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Chrobak v. Bouz

June 24, 2004

[5] IN RE MARRIAGE OF KAREL CHROBAK, A/K/A CHARLES CHROBAK, PETITIONER-APPELLEE,
v.
ANEZKA BOUZ, F/K/A ANEZKA CHROBAK, A/K/A AGNES CHROBAK, RESPONDENT-APPELLANT.



[6] Appeal from the Circuit Court of Kane County. No. 97-D-1022. Honorable Stephen Sullivan, Judge, Presiding.

[7] The opinion of the court was delivered by: Justice Gilleran Johnson

[8]  On March 2, 1997, in British Columbia, Canada, the respondent, Anezka Bouz, f/k/a Anezka Chrobak, a/k/a Agnes Chrobak, obtained a divorce from the petitioner, Karel Chrobak, a/k/a Charles Chrobak. Subsequently, in Illinois, the petitioner petitioned for a legal separation (see 750 ILCS 5/402 (West 2002)). On November 5, 1997, the trial court granted the petitioner's petition for a legal separation and incorporated into that order the parties' settlement agreement. Five years later, the respondent petitioned to vacate the legal separation order and the incorporated settlement agreement (see 735 ILCS 5/2--1401(f) (West 2002)), arguing that the trial court lacked subject matter jurisdiction to enter the separation order because the parties were divorced. The petitioner moved to strike and dismiss the petition, claiming, among other things, that the respondent was estopped from challenging the order because she accepted the financial benefits that the settlement agreement gave her. The trial court granted the petitioner's motion to strike and dismiss, and this appeal followed. On appeal, the respondent contends that the trial court lacked subject matter jurisdiction over the proceeding for a legal separation. The petitioner claims that the respondent has waived this issue or is estopped from challenging the trial court's jurisdiction. We agree with the petitioner's estoppel argument. Thus, we affirm.

[9]  On December 29, 1962, the parties were married in Chicago, Illinois. They lived in Kane County as a married couple for nearly 30 years and raised three children, who are now adults. In February 1992, the respondent left the petitioner and moved to Canada, where she lived previously. Five years later, the respondent petitioned for a divorce in Canada and properly notified the petitioner. The petitioner, who had no contacts with Canada, did not appear at the Canadian divorce proceedings. The parties' marriage was dissolved in Canada on March 2, 1997, but the divorce decree did not address maintenance or the division of marital property.

[10]   On July 24, 1997, the petitioner petitioned for a legal separation in Illinois, acknowledging the Canadian divorce decree. The respondent was personally served with the petition for a legal separation, but she failed to attend any of the proceedings. At the subsequent hearing, the petitioner, who was the only witness to testify, agreed that the Canadian divorce order did not address property or support issues, which the petitioner wished to resolve with the order for a legal separation.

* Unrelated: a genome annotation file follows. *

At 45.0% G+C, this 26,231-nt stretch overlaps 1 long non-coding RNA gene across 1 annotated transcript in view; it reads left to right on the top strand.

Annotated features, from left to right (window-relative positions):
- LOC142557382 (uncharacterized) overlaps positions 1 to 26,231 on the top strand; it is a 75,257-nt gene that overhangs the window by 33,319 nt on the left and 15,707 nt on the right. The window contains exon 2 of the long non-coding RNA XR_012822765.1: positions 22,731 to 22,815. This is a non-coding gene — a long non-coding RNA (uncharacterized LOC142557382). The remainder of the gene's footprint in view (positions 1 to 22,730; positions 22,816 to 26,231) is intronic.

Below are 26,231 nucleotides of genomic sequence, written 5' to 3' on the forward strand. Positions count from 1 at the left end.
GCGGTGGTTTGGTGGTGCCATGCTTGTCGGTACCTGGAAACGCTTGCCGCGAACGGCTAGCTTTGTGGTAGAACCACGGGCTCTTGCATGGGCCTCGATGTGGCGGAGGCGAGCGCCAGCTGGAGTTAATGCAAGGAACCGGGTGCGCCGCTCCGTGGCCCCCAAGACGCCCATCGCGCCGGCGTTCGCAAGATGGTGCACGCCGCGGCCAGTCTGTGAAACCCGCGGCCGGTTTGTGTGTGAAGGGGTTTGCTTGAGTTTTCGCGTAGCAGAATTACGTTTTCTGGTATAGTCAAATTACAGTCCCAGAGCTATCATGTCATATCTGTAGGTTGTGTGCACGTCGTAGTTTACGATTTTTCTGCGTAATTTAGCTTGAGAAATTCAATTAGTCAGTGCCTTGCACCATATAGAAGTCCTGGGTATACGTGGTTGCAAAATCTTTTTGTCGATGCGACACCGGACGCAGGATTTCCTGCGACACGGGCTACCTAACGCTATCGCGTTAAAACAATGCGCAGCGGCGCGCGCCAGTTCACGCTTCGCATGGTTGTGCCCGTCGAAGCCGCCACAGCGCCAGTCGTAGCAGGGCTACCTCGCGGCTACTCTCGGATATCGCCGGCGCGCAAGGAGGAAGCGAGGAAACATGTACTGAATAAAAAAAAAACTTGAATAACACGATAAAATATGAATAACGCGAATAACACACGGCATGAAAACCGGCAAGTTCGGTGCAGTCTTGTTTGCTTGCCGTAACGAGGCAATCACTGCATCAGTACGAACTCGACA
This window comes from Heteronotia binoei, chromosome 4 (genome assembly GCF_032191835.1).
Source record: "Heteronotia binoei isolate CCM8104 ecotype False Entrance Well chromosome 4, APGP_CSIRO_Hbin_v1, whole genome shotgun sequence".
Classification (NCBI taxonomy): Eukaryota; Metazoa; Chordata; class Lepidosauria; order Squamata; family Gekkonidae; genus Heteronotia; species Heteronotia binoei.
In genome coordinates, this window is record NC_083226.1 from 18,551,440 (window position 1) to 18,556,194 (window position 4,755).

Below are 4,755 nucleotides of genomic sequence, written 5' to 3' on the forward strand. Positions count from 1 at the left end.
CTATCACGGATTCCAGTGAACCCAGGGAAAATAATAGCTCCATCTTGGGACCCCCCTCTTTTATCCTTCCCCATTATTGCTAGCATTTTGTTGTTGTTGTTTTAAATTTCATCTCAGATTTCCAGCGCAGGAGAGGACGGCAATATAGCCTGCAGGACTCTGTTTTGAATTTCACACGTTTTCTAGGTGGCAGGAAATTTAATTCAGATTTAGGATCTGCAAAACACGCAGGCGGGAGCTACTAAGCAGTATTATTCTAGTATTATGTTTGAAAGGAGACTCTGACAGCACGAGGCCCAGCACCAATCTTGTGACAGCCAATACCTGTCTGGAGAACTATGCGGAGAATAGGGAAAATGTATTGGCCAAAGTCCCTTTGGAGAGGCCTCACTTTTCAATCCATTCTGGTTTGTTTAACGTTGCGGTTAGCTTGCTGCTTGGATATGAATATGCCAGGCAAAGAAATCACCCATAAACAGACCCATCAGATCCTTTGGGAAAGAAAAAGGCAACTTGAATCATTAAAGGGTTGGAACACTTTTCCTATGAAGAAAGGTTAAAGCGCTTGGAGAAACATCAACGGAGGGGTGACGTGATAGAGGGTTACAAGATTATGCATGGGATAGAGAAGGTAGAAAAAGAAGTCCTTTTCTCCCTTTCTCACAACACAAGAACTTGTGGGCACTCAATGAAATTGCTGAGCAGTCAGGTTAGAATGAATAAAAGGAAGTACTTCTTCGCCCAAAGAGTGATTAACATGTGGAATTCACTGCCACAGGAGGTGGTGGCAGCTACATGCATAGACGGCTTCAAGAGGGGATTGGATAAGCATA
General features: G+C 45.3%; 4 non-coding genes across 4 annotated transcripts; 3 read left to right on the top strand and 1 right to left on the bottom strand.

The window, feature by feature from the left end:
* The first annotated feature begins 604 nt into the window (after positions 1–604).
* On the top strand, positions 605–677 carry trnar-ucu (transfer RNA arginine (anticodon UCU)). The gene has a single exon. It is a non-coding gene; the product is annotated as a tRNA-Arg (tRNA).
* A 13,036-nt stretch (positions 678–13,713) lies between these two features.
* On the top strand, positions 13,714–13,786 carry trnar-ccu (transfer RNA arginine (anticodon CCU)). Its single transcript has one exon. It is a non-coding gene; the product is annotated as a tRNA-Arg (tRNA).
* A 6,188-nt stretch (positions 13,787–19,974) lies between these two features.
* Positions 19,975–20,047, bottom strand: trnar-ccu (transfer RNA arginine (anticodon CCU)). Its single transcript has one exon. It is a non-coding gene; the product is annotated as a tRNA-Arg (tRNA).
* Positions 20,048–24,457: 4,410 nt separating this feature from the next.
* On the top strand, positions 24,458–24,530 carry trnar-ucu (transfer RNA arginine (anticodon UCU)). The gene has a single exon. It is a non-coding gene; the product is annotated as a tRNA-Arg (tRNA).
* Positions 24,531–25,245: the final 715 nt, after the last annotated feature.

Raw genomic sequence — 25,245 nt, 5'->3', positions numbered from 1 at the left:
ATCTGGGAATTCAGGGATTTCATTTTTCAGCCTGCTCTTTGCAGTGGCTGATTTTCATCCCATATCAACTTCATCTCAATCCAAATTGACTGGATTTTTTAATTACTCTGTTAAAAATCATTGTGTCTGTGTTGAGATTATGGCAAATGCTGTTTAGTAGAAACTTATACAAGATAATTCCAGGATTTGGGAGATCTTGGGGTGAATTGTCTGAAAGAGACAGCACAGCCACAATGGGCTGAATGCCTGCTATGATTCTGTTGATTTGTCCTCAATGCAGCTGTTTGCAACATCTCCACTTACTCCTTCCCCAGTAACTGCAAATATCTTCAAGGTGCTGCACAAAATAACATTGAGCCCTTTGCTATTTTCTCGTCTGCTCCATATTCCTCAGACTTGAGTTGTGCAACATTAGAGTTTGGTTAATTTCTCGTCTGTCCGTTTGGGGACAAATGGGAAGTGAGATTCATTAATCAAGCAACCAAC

[11]   In that regard, the petitioner testified about the parties' settlement agreement. He stated that he entered into the agreement freely, that the agreement was fair, and that the respondent signed the agreement. The agreement provided that the parties would sell their home and share the proceeds, which they did, and they divided the amount they had in their savings and checking accounts. The petitioner stated that the parties split the money he had in a pension, and he provided a survivor's annuity to the respondent. The petitioner also has paid the respondent maintenance since February 1992, and, pursuant to the agreement, he will continue to pay her $1,000 per month until, among other things, she remarries or starts receiving social security. The trial court found that the respondent was in default by consent or otherwise, granted the petition for a legal separation, and incorporated into the judgment the settlement agreement, which it found fair, reasonable, and not unconscionable.

[12]   On November 6, 2002, the respondent moved to vacate the judgment for a legal separation and the incorporated settlement agreement, arguing that the judgment was void because the parties were divorced when it was entered. The respondent contended that, pursuant to comity principles, the trial court should have recognized the Canadian divorce order and thereby acknowledged that it lacked subject matter jurisdiction to grant a legal separation. The petitioner moved to strike and dismiss the petition to vacate, arguing, among other things, that the respondent should be estopped from challenging the order for a legal separation and the incorporated settlement agreement because she profited from the order when she accepted maintenance and other benefits. The trial court granted the petitioner's motion to strike and dismiss, finding, among other things, that the respondent accepted the benefits of the settlement agreement. This timely appeal followed.

[13]   On appeal, the respondent claims that the trial court lacked subject matter jurisdiction over the legal separation proceedings because the parties were already divorced. The petitioner contends that the respondent has waived the argument or is estopped from challenging the trial court's subject matter jurisdiction.

[14]   Before addressing these arguments, we consider our standard of review. The parties disagree about the proper standard to apply. The respondent claims that we should invoke a de novo standard of review because, among other things, the essential issue raised on appeal is whether the trial court had subject matter jurisdiction over the proceedings. See In re Marriage of Devick, 315 Ill. App. 3d 908, 912 (2000). The petitioner argues that we should employ an abuse of discretion standard because, among other things, a trial court's decision whether to recognize a foreign judgment is discretionary. See Ransom v. A.B. Dick Co., 289 Ill. App. 3d 663, 669-70 (1997). We determine that the standard of review is de novo because the issue raised is whether the trial court had subject matter jurisdiction over the legal separation proceedings. See In re Marriage of Adamson, 308 Ill. App. 3d 759, 764 (1999).